BY RALPH BLUM
The billion-dollar question facing the approximately
240,000 men in the U.S. diagnosed each year with prostate cancer is: Do I get
treated? Or not?
Overtreatment of prostate cancer is both a major
problem and extremely costly both financially and physically.
Financially, because of the high cost of radical
treatments and physically because most treatments can cause unpleasant and
long-lasting side effects. Overtreatment was also the most important driver of
the 2012 decision by the United States Preventive Services Task Force to
recommend against routine screening for prostate cancer. Approximately 30-40%
of men who have previously undergone surgery or other radical invasive
treatment likely had indolent, slow-growing tumors that would never have become
a threat to the man’s lifespan or health. However, there is hope.
At the AACR-PCF conference in January 2014, Dr.
Matthew Cooperberg, a urologic oncologist at the University of California, San
Francisco (UCSF) warned, “If we don’t fix the problem of prostate cancer
overtreatment, we will lose screening.” And losing screening would almost
certainly mean more prostate cancer deaths—reversing a nearly 45% decline in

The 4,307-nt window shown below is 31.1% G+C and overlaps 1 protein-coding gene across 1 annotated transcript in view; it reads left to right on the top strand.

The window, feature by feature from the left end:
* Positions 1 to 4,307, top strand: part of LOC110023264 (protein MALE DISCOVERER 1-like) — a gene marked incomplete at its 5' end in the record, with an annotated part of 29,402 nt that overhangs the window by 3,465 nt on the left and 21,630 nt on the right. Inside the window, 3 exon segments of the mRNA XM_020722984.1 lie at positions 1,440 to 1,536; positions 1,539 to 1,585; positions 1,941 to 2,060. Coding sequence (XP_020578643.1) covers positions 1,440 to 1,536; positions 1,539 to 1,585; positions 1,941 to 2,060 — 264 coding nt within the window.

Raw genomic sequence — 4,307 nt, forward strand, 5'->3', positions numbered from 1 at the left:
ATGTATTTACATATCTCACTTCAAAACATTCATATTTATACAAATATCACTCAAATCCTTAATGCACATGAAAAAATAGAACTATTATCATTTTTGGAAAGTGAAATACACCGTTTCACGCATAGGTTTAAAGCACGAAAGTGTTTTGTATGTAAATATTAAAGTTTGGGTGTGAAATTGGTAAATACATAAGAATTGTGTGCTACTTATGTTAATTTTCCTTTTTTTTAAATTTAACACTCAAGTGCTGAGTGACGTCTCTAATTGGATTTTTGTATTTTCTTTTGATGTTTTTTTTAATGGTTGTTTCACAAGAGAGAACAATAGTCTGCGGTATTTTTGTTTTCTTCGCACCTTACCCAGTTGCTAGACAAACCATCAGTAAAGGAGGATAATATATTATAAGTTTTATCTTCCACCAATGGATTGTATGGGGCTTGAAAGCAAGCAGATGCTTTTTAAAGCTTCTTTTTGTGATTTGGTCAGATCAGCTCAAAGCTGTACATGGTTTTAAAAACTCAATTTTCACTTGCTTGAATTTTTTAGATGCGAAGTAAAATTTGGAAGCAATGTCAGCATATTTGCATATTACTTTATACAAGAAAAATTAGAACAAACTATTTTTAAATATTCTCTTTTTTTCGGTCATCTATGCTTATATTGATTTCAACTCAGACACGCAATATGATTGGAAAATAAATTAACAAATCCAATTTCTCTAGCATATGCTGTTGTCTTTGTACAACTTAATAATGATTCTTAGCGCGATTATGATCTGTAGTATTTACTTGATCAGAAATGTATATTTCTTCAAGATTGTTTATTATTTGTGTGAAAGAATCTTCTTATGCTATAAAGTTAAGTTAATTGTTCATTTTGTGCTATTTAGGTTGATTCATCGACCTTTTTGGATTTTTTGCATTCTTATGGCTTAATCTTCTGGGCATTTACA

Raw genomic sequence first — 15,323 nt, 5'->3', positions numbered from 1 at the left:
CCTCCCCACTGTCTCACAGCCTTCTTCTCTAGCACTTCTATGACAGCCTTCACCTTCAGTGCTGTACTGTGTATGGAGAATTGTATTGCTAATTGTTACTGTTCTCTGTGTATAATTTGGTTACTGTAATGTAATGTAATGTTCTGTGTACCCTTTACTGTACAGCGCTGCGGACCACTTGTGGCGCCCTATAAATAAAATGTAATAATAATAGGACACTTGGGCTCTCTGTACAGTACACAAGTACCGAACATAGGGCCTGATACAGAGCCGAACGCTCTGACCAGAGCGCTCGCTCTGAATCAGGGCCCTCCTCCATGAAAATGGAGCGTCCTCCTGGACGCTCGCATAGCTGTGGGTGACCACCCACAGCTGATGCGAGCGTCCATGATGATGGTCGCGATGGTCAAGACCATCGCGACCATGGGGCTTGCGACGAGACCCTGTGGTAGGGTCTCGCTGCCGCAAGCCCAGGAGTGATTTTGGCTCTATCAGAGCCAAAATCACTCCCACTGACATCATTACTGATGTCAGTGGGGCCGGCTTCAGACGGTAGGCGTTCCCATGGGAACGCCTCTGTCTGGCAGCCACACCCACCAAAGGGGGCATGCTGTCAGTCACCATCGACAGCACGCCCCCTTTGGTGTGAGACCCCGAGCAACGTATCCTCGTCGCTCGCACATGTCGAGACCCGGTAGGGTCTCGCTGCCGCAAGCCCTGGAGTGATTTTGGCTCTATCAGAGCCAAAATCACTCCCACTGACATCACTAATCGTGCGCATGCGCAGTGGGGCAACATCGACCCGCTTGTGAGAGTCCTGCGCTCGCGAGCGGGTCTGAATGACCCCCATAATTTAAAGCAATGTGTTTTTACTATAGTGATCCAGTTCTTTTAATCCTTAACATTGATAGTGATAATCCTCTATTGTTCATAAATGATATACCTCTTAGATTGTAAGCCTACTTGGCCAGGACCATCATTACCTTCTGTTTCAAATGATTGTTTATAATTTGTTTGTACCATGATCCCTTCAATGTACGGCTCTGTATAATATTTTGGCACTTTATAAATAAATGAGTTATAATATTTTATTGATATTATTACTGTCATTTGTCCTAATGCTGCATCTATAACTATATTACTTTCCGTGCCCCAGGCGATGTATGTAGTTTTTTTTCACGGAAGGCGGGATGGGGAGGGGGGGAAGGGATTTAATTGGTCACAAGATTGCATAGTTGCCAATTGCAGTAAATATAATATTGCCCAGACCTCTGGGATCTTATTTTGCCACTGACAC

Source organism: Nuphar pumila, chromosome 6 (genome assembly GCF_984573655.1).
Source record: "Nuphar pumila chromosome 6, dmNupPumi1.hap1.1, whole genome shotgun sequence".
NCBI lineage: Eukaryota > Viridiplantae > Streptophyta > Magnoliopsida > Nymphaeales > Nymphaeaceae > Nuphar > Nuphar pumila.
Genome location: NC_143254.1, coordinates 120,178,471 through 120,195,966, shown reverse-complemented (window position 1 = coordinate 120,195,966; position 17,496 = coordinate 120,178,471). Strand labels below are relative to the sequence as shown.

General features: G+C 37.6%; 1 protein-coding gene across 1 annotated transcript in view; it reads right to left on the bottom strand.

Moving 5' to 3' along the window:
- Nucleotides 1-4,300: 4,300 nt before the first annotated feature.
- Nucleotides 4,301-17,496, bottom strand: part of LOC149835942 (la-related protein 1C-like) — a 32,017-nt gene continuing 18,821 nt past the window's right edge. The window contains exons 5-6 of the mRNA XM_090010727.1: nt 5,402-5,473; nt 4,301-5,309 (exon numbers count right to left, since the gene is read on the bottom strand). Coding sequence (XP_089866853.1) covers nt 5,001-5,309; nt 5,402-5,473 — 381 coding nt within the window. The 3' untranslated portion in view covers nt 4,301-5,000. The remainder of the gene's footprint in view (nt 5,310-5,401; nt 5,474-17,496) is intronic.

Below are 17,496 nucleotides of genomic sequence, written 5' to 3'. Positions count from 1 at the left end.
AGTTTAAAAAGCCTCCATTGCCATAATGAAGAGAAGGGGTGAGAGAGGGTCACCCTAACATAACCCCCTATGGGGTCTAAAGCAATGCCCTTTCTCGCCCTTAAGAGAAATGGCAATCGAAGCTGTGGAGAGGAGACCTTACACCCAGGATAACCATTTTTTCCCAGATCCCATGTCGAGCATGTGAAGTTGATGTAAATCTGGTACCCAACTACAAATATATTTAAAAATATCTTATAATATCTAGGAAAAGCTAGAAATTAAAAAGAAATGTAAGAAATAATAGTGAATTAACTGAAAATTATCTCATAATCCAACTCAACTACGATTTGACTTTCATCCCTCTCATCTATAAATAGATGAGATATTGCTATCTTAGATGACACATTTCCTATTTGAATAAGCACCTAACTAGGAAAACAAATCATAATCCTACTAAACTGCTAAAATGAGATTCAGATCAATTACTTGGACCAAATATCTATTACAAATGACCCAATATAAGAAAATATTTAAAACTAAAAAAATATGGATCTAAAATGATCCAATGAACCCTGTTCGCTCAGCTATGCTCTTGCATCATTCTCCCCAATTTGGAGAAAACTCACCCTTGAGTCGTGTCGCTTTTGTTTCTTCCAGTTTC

mortality rates since screening started.
crux of the problem is the supposed uncertainty about the accuracy of
current predictors of tumor aggressiveness, leading physicians and patients
alike to opt for a better-safe-than sorry approach that in turn results in
extensive overtreatment. However, the vast majority of prostate cancers do not change
their stripes. Cancers that appear to be slow growing when
diagnosed are unlikely to cause serious problems during a man's lifetime. On
the other hand, cancers that appear high-risk at diagnosis are indeed more likely to behave aggressively. So identifying them remains
vital in deciding whether to treat or not to treat.
Some physicians and researchers are currently
combining this clinical information with genetic information. Adding biomarker tests to clinical predictors further improves the
identification of which prostate cancer patients could undergo Active
Surveillance versus immediate treatment.
Now that Active Surveillance is a valid and safe way
to treat low-risk prostate cancer men should not shy away from PSA
screening. We can’t return to the era
prior to PSA screening. Back then half
the men diagnosed had cancer that was already outside the prostate.